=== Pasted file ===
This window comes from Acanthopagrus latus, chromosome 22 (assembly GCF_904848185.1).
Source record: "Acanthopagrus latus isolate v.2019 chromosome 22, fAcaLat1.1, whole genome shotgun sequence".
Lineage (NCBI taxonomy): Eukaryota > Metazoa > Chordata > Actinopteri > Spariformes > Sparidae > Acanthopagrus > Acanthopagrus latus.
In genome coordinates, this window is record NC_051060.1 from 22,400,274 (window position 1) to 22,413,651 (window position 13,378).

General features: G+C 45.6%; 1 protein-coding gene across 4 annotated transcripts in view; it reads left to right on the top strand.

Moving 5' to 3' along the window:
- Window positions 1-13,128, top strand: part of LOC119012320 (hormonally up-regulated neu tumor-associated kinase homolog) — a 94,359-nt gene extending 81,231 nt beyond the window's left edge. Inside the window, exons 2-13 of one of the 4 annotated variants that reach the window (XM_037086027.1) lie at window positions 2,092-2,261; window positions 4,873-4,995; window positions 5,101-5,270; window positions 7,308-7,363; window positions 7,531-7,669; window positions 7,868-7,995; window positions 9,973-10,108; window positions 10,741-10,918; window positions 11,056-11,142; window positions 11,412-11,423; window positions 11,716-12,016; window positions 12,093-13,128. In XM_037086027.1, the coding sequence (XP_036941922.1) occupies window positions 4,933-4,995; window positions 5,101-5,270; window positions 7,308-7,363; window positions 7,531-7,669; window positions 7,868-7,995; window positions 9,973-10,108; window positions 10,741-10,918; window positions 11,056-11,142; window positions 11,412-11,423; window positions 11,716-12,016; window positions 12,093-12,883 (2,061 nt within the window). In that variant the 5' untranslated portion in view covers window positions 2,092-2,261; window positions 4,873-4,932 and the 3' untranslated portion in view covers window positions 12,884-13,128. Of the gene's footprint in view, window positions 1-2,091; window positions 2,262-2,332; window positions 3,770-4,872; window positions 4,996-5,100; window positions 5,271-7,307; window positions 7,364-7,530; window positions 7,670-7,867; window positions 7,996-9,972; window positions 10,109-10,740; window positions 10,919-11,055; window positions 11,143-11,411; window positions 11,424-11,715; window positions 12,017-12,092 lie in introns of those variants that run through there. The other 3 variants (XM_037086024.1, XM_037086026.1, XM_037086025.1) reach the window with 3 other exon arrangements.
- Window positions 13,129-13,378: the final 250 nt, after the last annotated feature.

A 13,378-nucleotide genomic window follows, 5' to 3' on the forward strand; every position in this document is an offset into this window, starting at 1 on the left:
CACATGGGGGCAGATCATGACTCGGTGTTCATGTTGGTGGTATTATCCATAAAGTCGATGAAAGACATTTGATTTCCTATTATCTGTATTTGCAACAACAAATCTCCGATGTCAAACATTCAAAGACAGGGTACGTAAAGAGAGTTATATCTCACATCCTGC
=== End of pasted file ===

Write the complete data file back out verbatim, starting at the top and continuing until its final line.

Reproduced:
This window comes from Acanthopagrus latus, chromosome 22 (assembly GCF_904848185.1).
Source record: "Acanthopagrus latus isolate v.2019 chromosome 22, fAcaLat1.1, whole genome shotgun sequence".
Lineage (NCBI taxonomy): Eukaryota > Metazoa > Chordata > Actinopteri > Spariformes > Sparidae > Acanthopagrus > Acanthopagrus latus.
In genome coordinates, this window is record NC_051060.1 from 22,400,274 (window position 1) to 22,413,651 (window position 13,378).

General features: G+C 45.6%; 1 protein-coding gene across 4 annotated transcripts in view; it reads left to right on the top strand.

Moving 5' to 3' along the window:
- Window positions 1-13,128, top strand: part of LOC119012320 (hormonally up-regulated neu tumor-associated kinase homolog) — a 94,359-nt gene extending 81,231 nt beyond the window's left edge. Inside the window, exons 2-13 of one of the 4 annotated variants that reach the window (XM_037086027.1) lie at window positions 2,092-2,261; window positions 4,873-4,995; window positions 5,101-5,270; window positions 7,308-7,363; window positions 7,531-7,669; window positions 7,868-7,995; window positions 9,973-10,108; window positions 10,741-10,918; window positions 11,056-11,142; window positions 11,412-11,423; window positions 11,716-12,016; window positions 12,093-13,128. In XM_037086027.1, the coding sequence (XP_036941922.1) occupies window positions 4,933-4,995; window positions 5,101-5,270; window positions 7,308-7,363; window positions 7,531-7,669; window positions 7,868-7,995; window positions 9,973-10,108; window positions 10,741-10,918; window positions 11,056-11,142; window positions 11,412-11,423; window positions 11,716-12,016; window positions 12,093-12,883 (2,061 nt within the window). In that variant the 5' untranslated portion in view covers window positions 2,092-2,261; window positions 4,873-4,932 and the 3' untranslated portion in view covers window positions 12,884-13,128. Of the gene's footprint in view, window positions 1-2,091; window positions 2,262-2,332; window positions 3,770-4,872; window positions 4,996-5,100; window positions 5,271-7,307; window positions 7,364-7,530; window positions 7,670-7,867; window positions 7,996-9,972; window positions 10,109-10,740; window positions 10,919-11,055; window positions 11,143-11,411; window positions 11,424-11,715; window positions 12,017-12,092 lie in introns of those variants that run through there. The other 3 variants (XM_037086024.1, XM_037086026.1, XM_037086025.1) reach the window with 3 other exon arrangements.
- Window positions 13,129-13,378: the final 250 nt, after the last annotated feature.

A 13,378-nucleotide genomic window follows, 5' to 3' on the forward strand; every position in this document is an offset into this window, starting at 1 on the left:
CACATGGGGGCAGATCATGACTCGGTGTTCATGTTGGTGGTATTATCCATAAAGTCGATGAAAGACATTTGATTTCCTATTATCTGTATTTGCAACAACAAATCTCCGATGTCAAACATTCAAAGACAGGGTACGTAAAGAGAGTTATATCTCACATCCTGC